Even more substantially, you do longterm good for your heart. People who sing (or even just surround themselves with singing) have lower cortisol levels than those who don’t. Cortisol is linked to stress levels, which, in turn, are far less stressed, and that means their hearts do better in the long run.
Even beyond cortisol, singing has a massively positive effect on the heart and mind simultaneously — one similar to another early morning ritual: yoga. Another study led by Swedish musicologist Björn Vickhoff found that vocal cooing has a dramatic effect on heart rate variability, which leads to a reduced risk of heart disease. Vickhoff revealed to the Telegraph that it “gives you pretty much the same effect as yoga breathing.”
Like yoga, singing actually triggers the release of both endorphins and oxytocin in the brain. This release has a combined effect of simultaneously heightening your sense of pleasure while relieving anxiety and stress, much like the well-known yet elusive runners’ high. And as in meditation, group singers’ heart rates synch up when they sing together.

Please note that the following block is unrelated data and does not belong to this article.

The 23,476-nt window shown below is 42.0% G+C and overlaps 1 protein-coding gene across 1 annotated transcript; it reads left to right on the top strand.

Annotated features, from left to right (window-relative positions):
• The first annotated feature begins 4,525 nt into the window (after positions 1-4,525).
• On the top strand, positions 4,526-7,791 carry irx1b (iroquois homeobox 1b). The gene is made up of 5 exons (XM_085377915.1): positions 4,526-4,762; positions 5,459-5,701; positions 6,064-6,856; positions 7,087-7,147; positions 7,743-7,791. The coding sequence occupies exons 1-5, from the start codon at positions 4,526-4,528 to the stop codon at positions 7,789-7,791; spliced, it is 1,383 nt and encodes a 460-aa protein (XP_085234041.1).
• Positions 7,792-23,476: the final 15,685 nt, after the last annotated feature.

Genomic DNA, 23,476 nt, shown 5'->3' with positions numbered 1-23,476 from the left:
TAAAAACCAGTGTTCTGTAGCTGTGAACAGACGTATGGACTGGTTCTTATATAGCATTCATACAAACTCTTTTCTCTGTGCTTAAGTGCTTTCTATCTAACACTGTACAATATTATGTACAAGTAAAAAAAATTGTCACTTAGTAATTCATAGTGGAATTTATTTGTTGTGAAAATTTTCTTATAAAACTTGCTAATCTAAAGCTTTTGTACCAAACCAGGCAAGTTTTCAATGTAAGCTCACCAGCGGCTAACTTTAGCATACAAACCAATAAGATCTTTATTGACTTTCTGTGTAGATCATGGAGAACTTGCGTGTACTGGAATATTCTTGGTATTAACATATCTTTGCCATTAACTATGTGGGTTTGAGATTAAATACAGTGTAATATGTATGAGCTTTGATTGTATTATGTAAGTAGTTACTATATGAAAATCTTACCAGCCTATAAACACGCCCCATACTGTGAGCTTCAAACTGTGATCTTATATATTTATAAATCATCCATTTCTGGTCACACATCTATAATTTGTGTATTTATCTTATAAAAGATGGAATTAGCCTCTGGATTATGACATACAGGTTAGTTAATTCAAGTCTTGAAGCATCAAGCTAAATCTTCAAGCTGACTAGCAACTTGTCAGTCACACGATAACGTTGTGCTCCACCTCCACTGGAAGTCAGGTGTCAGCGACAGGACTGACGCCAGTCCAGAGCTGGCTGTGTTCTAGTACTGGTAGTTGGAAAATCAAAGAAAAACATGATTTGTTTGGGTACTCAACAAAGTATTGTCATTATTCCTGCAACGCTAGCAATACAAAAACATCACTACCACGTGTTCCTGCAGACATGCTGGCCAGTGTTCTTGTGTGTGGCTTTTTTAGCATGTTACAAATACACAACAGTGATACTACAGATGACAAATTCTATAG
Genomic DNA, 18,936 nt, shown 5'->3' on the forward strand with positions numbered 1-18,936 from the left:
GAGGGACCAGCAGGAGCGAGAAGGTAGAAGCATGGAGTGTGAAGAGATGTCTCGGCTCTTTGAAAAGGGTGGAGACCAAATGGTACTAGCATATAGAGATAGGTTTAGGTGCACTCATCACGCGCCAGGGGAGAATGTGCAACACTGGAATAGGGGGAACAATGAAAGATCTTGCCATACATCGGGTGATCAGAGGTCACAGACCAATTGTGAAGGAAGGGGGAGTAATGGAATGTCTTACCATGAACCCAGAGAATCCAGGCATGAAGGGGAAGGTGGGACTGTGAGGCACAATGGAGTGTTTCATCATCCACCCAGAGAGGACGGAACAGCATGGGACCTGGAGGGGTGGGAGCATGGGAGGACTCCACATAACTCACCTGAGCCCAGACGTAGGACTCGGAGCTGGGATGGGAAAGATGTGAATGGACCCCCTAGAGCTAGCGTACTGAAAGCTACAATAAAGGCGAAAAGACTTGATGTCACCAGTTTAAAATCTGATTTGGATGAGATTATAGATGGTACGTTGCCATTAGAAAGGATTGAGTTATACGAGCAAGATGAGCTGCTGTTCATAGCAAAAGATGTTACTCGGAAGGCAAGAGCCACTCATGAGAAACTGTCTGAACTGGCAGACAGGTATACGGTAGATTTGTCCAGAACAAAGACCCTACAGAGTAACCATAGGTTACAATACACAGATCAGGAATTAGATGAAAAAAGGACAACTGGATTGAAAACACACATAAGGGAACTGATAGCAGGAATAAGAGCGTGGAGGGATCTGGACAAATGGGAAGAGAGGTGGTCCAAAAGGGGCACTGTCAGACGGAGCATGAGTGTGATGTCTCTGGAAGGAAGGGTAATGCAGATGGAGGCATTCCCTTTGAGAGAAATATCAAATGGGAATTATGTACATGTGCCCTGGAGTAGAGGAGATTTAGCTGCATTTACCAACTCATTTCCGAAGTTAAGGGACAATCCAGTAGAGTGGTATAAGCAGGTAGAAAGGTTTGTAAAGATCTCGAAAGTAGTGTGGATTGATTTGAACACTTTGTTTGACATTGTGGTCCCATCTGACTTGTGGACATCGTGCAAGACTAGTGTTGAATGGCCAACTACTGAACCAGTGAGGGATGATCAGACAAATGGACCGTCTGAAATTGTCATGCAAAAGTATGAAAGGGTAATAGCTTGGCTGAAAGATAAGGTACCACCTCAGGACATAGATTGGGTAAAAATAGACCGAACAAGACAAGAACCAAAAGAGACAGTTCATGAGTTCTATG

Whether you’ve woken up on the wrong side of the bed or just had a bad day, shower singing gets to the core of the problem and helps turn those negative feelings around. Research proves that singing combats sadness, anxiety and depression. And in the long term, it’s been tied to increased life expectancy and improved coping with chronic pain. So get the water temperature right, suds up and let it go.